Joe Biden has won the US election having secured a majority of 279 electoral college votes. However, ballot counting continues in several states, including Georgia, with Mr Biden and Mr Trump facing very tight margins.
At present, Mr Biden is just 0.51 percent, or 12,566 votes, ahead of Mr Trump in Georgia, but with more than 99 per cent of the ballots counted, the president-elect looks likely to win the state.
However, the secretary of state, Mike Pompeo, has announced there will be a recount of ballots in Georgia, after Mr Biden claimed victory in the state by such a narrow margin.
Georgia Secretary of State Brad Raffensperger said: “Right now Georgia remains too close to call. Out of approximately 5 million votes cast we’ll have a margin of a few thousand. With a margin that small, there will be a recount in Georgia.”
Fulton County, the state’s largest and home to Atlanta, appears to be tipping the state for Mr Biden. Mr Trump had been leading on election night but Mr Biden won a large majority in this county through mail in votes, with a margin of over 236,140 votes at the final count.
The county of Clayton is also responsible for the Democrats’ advantage. While several counties in Georgia sent election workers home overnight, counters in Clayton worked through until the morning.
The typically blue-leaning county of Gwinnett is expected to remain blue, bolstering Mr Biden’s lead in the state.
Gabriel Sterling, an election official, said it would “take time” to process tens of thousands of remaining ballots. Up to 8,000 overseas ballots could still arrive from Service Members.
What has Trump claimed?
In the early hours of November 4, Mr Trump prematurely claimed he carried Georgia – and several other states that were too early to call.
“It’s … clear that we have won Georgia. We’re up by 2.5 per cent, or 117,000 (votes) with only seven per cent (of the vote) left” to count, Mr Trump said during an early morning appearance at the White House.
The Trump campaign and the Georgia Republican Party lodged the complaint against the Chatham County Board of Election on November 4 in an attempt to halt voting.
It was alleged by Sean Pumphrey, a Republican poll observer, that he had witnessed 53 late unprocessed absentee ballots being illegally added to a pile of processed absentee ballots due to be tabulated in Chatham County.
Ballots must be received by 7pm on election day to count according to state law.
The Trump campaign argued: “Failing to ensure that absentee ballots received after the deadline are stored in a manner to ensure that such ballots are not inadvertently or intentionally counted, as required under Georgia law, harms the interests of the Trump Campaign and President Trump because it could lead to the dilution of legal votes cast in support of President Trump.”
Although this was alleged, no evidence was provided by Mr Pumphrey of misconduct.
Mr Pumphrey also admitted he did not know if the unprocessed ballots arrived late after 7pm on Election Day.
Sabrina German, the director of Chatham County’s Voter Registration Office, backed up the board witness’s testimony that said that the votes were received on time.
On Thursday November 5, the case was dismissed by Judge James Base without giving an explanation for his decision in the one hour long hearing.
What’s going on in Georgia’s senate race?
Both Senate contests in Georgia will be decided in a special runoff election on January 5, 2021, which will determine whether Republicans or Democrats control the upper chamber of congress.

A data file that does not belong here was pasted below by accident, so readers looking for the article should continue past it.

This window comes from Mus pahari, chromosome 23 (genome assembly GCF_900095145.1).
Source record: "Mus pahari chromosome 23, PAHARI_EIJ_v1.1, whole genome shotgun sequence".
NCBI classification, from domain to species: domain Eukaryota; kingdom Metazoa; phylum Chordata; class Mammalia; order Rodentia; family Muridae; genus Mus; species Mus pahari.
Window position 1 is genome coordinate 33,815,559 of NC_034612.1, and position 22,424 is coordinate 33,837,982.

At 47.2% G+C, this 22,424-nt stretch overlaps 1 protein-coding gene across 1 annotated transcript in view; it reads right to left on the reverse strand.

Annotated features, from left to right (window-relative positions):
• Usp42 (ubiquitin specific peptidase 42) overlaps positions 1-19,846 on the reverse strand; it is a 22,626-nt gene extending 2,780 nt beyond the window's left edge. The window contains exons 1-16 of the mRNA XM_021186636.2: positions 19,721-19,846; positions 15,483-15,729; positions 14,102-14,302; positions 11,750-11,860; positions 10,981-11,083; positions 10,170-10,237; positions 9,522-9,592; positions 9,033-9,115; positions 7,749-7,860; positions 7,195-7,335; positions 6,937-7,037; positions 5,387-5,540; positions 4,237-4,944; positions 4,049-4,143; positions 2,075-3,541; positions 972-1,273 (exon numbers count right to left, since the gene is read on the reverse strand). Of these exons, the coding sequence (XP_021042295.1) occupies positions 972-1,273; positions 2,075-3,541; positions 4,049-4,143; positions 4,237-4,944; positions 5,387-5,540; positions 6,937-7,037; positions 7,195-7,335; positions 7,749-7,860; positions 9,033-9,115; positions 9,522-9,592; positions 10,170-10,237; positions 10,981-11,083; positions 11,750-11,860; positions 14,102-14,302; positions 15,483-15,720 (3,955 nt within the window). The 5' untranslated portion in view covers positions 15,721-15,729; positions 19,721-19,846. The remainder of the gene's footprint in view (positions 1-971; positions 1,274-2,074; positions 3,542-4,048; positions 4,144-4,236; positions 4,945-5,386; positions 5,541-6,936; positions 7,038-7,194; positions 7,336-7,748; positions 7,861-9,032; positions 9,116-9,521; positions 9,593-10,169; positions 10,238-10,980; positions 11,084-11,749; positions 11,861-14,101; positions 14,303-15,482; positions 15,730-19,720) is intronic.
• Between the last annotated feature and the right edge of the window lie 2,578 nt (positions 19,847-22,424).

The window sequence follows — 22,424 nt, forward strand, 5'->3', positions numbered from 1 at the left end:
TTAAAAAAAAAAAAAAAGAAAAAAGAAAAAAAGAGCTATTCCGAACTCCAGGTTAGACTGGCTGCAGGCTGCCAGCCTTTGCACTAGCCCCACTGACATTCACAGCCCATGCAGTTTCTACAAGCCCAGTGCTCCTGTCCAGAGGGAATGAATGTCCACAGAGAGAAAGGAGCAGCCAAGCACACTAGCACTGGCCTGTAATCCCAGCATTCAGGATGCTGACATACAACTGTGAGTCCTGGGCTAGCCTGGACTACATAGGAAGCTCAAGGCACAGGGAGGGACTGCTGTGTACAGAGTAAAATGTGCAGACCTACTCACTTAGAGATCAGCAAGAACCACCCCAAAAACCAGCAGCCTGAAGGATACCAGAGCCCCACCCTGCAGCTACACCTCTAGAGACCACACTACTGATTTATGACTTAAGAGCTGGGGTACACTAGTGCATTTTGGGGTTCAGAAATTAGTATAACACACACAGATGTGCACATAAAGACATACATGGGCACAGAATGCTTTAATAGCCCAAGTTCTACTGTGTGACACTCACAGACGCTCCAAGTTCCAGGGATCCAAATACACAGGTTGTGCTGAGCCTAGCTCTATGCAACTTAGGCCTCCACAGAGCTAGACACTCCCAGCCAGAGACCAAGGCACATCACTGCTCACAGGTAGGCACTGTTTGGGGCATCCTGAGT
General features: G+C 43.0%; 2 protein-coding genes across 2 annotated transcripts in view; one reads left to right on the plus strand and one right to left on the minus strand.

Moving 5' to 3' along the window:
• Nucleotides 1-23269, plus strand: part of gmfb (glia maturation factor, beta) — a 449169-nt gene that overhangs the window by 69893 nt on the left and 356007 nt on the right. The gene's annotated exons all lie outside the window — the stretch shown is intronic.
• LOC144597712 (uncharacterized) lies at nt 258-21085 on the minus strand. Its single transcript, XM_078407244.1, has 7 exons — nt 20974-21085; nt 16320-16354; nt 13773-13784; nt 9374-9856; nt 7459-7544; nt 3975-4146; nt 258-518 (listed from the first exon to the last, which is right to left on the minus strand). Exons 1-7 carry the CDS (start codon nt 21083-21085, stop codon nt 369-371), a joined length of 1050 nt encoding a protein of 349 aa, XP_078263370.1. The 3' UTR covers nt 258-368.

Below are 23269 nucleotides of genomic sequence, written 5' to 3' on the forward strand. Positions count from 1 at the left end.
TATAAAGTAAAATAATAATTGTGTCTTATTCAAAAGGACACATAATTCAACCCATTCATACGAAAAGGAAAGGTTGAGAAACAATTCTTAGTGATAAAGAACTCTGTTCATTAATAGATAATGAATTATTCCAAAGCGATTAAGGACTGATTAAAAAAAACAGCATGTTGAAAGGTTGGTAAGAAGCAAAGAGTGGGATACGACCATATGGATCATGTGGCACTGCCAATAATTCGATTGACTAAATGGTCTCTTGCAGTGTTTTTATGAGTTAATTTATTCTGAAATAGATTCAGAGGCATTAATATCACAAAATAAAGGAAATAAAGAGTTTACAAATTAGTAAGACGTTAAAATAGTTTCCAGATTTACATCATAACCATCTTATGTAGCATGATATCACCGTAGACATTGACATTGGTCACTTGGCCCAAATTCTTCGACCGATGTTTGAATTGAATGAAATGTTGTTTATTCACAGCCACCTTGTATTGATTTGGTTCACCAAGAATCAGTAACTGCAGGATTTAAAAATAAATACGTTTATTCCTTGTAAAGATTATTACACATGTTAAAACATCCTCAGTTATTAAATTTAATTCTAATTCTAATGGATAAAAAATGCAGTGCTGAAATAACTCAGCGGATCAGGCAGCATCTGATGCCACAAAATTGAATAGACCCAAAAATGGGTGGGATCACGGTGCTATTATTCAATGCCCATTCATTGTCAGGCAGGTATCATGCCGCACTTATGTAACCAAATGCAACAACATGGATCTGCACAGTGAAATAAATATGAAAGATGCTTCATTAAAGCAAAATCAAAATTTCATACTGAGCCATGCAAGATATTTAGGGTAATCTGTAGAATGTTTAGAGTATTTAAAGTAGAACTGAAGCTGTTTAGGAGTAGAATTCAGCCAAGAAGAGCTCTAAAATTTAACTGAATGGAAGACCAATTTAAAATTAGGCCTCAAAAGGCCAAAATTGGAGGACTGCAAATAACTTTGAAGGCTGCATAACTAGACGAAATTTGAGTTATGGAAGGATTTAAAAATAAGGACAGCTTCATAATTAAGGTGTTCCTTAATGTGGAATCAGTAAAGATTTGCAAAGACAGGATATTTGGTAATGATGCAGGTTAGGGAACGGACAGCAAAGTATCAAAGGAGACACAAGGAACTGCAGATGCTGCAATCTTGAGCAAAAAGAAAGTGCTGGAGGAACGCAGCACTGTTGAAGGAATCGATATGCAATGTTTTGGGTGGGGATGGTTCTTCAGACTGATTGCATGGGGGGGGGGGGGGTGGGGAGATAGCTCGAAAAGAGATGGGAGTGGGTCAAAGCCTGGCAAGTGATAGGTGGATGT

No candidates for the state’s two seats were able to reach the 50 per cent of vote required to win a place in the Senate.
Nationally, both parties have won 48 seats and need 51 for a majority. Though Alaska and North Carolina have not been called yet, these are led by, and likely to be won by, Republican candidates. This means if the Democrats win both seats in Georgia, 2021, the Senate will be tied 50-50.
In this circumstance, the vice-president, Kamala Harris, effectively becomes the 101st senator and decides any tie-breaks, which would give the Democrats complete legislative control of congress. But if the Republicans win just one of the seats in Georgia, Joe Biden faces an uphill battle passing his legislative agenda through a Republican chamber.
The first race in Georgia took place between incumbent Republican David Perdue, 70, a businessman first appointed to the Senate in 2014, and Democrat Jon Ossoff, 33, a former investigative journalist.
Senator Perdue has won 48.9 per cent and Mr Ossoff, 47.9 per cent, with 99 per cent of the vote counted.
Georgia’s second Republican Senator, Kelly Loeffler, received 25.9 per cent of the vote and her challenger, Democrat Raphael Warnock, received 32.9 per cent.
They were the top two finishers in a crowded field that also included Republican Rep. Doug Collins. But no candidate was able to get the 50 per cent threshold needed in order to win outright.
Ms Loeffler, 49, a wealthy businesswoman, was appointed last year to replace retiring Sen. Johnny Isakson.
The candidate recently tweeted in support of Mr Trump’s calls to “count every legal vote”, and pledged to bring in a bill that would “increase penalties for those who attempt to interfere with the will of the American people”.
Mr Warnock, 51, is trying to become Georgia’s first Black US senator. The Reverend is pastor of the Atlanta church where the Rev. Martin Luther King Jr preached.
Georgia is not obvious Democrat country. This is the Deep South. No Democrat has taken the state in a presidential election since Bill Clinton 28 years ago.
Georgia joined the Confederacy when it split from the Union. It is deeply religious and deeply conservative. For decades it has been redder than red.
But now the cracks are showing. Polls had Mr Biden and Mr Trump neck-and-neck in the state, but Mr Biden has gained advantage.
Mr Biden has outperformed Mr Trump in Georgia’s urban areas, such as the state capital of Atlanta.